Is There a Conservative Case for Opposing Cuts to Social Security and Medicare Benefits?

This week from Rasmussen:

Republicans hold a 10-point edge when it comes to voter trust on Social Security-related issues, 46% to 36%, up from a virtual tie last month.


That has to be pretty disturbing to Democratic strategists. If their Party is not even trusted to defend their most cherished and celebrated legislative achievement, what can they win on?

But it also raises the question of why? Republicans are not known as fans of big government social programs, and Social Security is the biggest of them all. Why would voters trust Republicans more than Democrats on this of all things?

And what should Republicans do with this trust? Should we fritter it away because of our ideological predisposition against programs of this sort?

I would like to propose that conservatives and Republicans instead capitalize on this voter trust and step up to defend not these programs as a whole, or even in concept, but the benefits that have been earned by those who currently rely on them.

In their inception, Social Security and Medicare are not welfare programs. They are government-mandated retirement and health insurance programs. In my opinion, the contract that has been created between those who paid into those programs and the federal government should be considered as sacrosanct as any other contract. People worked their whole lives to earn, and the federal government owes, the benefits that they now enjoy.

The starting point for any proposed reform of these programs should be to make good on that contract. We should fulfill the promises made to current beneficiaries, and guarantee that every cent that has been taken out of the trust funds for the two programs to pay for other federal expenses will be paid back in full, with interest. Neither of these trust funds is upside down from an accounting perspective at present, and neither will be in the short-term. There is no reason that current beneficiaries cannot enjoy the benefits that they have earned.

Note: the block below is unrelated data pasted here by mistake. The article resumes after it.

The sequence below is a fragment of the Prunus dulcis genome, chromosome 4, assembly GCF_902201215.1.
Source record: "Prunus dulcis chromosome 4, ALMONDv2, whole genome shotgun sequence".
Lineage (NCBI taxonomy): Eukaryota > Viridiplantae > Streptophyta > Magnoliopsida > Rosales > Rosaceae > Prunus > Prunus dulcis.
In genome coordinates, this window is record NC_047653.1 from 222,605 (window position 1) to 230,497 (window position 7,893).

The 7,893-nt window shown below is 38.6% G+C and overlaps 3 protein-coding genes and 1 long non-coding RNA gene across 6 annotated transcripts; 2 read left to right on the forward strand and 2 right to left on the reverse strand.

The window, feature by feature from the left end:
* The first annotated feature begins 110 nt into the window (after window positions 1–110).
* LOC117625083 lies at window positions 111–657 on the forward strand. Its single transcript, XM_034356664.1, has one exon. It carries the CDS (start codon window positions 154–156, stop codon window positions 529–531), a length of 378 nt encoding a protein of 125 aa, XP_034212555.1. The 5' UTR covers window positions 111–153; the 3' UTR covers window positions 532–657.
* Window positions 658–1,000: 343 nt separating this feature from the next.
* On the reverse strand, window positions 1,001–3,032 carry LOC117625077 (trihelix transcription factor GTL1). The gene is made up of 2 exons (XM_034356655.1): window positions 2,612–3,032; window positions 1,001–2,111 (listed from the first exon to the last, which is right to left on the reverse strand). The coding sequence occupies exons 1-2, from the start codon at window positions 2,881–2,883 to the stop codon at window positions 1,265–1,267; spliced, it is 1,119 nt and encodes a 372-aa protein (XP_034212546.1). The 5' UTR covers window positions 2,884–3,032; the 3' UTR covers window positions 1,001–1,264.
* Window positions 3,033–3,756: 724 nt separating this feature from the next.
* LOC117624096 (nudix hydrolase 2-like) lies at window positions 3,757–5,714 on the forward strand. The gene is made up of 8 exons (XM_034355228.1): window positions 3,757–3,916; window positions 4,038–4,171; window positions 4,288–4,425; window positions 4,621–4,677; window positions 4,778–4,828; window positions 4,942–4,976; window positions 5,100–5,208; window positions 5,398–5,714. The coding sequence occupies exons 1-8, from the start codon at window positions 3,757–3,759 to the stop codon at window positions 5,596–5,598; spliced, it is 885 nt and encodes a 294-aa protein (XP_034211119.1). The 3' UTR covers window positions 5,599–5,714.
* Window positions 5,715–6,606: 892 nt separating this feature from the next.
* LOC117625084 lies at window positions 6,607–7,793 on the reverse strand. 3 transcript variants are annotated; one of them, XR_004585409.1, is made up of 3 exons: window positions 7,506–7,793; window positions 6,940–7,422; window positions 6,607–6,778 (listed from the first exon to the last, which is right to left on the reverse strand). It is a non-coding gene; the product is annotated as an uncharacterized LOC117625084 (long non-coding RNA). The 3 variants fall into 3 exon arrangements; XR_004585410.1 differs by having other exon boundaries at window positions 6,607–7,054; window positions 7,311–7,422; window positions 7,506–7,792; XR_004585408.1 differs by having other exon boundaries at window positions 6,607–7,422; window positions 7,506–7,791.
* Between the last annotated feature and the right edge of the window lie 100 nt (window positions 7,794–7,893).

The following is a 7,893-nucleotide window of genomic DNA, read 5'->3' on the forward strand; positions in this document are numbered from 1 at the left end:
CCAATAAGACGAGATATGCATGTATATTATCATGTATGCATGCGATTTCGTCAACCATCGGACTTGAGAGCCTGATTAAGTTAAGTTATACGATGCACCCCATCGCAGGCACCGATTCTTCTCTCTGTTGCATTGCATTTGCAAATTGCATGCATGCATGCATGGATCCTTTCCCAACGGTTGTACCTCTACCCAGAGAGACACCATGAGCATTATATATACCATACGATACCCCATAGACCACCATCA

It is in fact the Democrats who have been perfectly willing to raid these trust funds for all manner of government waste, inefficiency, and patronage. They have, as always, taken the money from those who have earned it and given it to those who have not. But the prommissary notes (T-bills) are still there, signifying that they must pay that money back. Now they don’t want to, and they are looking for a way out of that obligation so that they can continue with their profligate ways. We should not give it to them. We should demand that those notes be paid in full, exactly as promised.

Now, with respect to those who are under the age of 65 and are not currently enjoying benefits, I think it’s fair to put some things on the table: privatization and personalization; changes in promised benefits to reflect actuarial realities; elimination of unearned benefits. All of that should be fair game.

But please, can we agree out the outset that we will respect the obligation that the nation has toward those who have earned their benefits. Although a government-enforced social program such as Social Security can never really be called conservative, respecting the sanctity of contract, the value of work and earnings, and the fulfillment of obligations are, to me, very much part of the conservative ideal.